So at least if we fail, we stand a chance of it being a shoe-in the next legislative year. And if that's the case, we won't have any compromises in next year's CCW bill. The obvious downside is how many people who could have carried, will instead become victims in that time. :(

Strings
January 26, 2006, 06:30 PM
Here's to hoping, AJ. But Dick's assessment has been somewhat more pessimistic. He's afraid that we'll be losing the republican majority in the Senate, at which point things kinda fall apart, regardless of who's goobernor...

Remember, Mc Callum said he would sign if it hit his desk: it never even came up for a vote in the Senate, thanks to the Dems. Should we not get it this year, there's every possibility that DC and Chicago will have CCW before us...

AJ Dual
January 26, 2006, 07:10 PM
Well Hunter, I said nothing's set in stone. I fully admit I could be wrong. I've to have heard that worry from Dick in the past, but I haven't yet heard his reasons. I don't know if it's just a general "worry", among many, in regards to the PPA's chances, or if he's got some concrete intel I am unaware of.

However, I am still optimistic. Even about the state Senate.

- I don't think the Katrina/Iraq/Bush effect will be as potent as some think it'll be on the national scene in '06 and '08, and it'll be irrelevant on the WI election front in fall '06.

- Doylet's upcoming legal troubles over the Travel Agency scandal won't be doing the WI Dem party any favors this year. (It's also breaking just in time for the Assembly override, quite possibly helping to make this whole line of discussion moot, at least in terms of the PPA/CCW. Even the Mke Urinal-Sentiel is covering it on page one...)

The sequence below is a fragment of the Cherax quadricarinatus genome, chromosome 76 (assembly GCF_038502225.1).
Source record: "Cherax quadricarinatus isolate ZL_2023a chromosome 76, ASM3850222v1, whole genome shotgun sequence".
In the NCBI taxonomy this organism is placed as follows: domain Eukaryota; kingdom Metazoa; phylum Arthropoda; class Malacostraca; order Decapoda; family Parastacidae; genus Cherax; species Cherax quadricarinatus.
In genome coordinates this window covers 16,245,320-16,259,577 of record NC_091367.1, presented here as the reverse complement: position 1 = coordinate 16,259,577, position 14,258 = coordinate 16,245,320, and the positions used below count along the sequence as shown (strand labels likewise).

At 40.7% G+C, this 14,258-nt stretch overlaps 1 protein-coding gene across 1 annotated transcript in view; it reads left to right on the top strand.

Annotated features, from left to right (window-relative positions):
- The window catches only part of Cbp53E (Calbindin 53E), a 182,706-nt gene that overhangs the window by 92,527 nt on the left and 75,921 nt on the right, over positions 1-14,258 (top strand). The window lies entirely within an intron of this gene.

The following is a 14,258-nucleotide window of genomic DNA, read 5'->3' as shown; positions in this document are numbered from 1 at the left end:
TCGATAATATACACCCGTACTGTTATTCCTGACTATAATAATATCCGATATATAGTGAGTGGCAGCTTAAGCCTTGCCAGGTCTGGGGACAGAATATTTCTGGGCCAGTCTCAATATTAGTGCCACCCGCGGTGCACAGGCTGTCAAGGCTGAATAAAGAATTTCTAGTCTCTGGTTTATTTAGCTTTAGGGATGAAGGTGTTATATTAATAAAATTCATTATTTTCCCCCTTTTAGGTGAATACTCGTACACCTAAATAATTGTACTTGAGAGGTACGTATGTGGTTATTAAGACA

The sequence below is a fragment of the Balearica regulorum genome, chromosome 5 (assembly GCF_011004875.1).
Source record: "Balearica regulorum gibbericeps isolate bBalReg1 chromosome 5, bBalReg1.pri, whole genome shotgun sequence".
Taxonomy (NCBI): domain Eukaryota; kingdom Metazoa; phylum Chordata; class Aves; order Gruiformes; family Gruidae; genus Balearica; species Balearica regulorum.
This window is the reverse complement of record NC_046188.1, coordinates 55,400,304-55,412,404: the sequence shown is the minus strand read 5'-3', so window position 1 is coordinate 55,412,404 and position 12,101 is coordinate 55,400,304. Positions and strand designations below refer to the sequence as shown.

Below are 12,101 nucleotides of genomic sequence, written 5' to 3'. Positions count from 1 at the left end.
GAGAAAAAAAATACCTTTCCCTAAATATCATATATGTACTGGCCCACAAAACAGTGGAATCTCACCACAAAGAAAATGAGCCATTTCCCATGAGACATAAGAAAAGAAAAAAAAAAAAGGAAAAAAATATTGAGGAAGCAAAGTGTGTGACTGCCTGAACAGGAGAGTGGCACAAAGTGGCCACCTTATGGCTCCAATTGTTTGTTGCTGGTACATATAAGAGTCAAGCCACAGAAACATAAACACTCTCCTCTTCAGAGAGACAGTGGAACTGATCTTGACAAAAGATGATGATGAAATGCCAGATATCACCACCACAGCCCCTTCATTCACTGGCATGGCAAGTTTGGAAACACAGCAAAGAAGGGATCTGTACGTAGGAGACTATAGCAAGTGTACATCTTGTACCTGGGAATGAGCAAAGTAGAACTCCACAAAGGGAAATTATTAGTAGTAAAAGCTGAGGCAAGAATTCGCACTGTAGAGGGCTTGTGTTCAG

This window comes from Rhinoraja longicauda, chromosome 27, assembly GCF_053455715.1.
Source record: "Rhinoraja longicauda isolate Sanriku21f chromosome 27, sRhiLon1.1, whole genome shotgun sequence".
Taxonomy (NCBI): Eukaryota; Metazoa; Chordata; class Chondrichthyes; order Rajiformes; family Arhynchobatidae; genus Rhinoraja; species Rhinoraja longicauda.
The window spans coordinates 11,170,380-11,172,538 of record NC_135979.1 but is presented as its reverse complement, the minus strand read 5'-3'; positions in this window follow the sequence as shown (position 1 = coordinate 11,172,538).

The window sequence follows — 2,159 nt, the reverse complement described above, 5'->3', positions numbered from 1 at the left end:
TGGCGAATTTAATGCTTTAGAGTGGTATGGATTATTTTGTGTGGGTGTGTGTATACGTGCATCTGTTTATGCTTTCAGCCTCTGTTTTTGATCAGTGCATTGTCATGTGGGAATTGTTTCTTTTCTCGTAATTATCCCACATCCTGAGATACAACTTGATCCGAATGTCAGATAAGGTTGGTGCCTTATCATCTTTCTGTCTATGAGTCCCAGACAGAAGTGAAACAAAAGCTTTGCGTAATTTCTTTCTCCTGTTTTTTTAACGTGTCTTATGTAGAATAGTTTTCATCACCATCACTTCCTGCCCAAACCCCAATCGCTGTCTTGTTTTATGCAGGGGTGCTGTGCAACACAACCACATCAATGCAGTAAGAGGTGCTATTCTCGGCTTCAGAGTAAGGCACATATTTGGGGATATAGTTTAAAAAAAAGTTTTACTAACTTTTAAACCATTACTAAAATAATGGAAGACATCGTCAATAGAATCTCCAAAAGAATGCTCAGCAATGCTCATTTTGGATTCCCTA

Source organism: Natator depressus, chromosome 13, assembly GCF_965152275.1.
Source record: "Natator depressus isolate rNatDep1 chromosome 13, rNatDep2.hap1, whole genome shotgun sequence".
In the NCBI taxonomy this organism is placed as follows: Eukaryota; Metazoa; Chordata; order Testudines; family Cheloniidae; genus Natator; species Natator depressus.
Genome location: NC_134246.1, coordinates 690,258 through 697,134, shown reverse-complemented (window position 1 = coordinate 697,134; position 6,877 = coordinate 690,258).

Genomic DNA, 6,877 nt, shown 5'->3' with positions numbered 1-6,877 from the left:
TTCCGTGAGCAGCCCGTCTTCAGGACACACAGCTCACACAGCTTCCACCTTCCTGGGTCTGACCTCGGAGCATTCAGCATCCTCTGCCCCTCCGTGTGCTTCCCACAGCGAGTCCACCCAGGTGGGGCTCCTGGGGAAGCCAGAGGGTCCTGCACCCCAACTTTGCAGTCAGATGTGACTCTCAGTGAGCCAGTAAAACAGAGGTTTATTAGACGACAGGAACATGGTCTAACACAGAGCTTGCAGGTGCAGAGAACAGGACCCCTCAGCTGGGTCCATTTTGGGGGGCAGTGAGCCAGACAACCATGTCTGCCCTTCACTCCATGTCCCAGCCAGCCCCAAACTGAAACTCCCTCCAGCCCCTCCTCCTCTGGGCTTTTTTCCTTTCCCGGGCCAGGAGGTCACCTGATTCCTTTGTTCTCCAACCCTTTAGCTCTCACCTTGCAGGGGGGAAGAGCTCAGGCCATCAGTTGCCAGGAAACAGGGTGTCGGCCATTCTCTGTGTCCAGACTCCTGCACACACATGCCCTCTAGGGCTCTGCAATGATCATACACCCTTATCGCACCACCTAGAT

- The Gay Marriage referendum has successfully been added to the November ballot. As a self described "little-L" libertarian, I'm admittedly ambivalent, (I'm against state-codified "Gay Marriage, but not for the reasons one might normally think. I'm just against state-regulated marriage period. It should be a private matter for churches, and the state's only interest in "Marriage" would be on the basis of contract law, but I'm digressing. :) ) but either way, I have to admit, the Gay referendum is a master stroke by the Republicans to ensure voter turnout.

- The voters are sore over the vote fraud in the '04 elections, and that voter ID has been blocked, repeatedly by the Democrats. The rest of the state does not like being run by what they see as Milwaukee machine, and Madison double-dipping student voter fraud.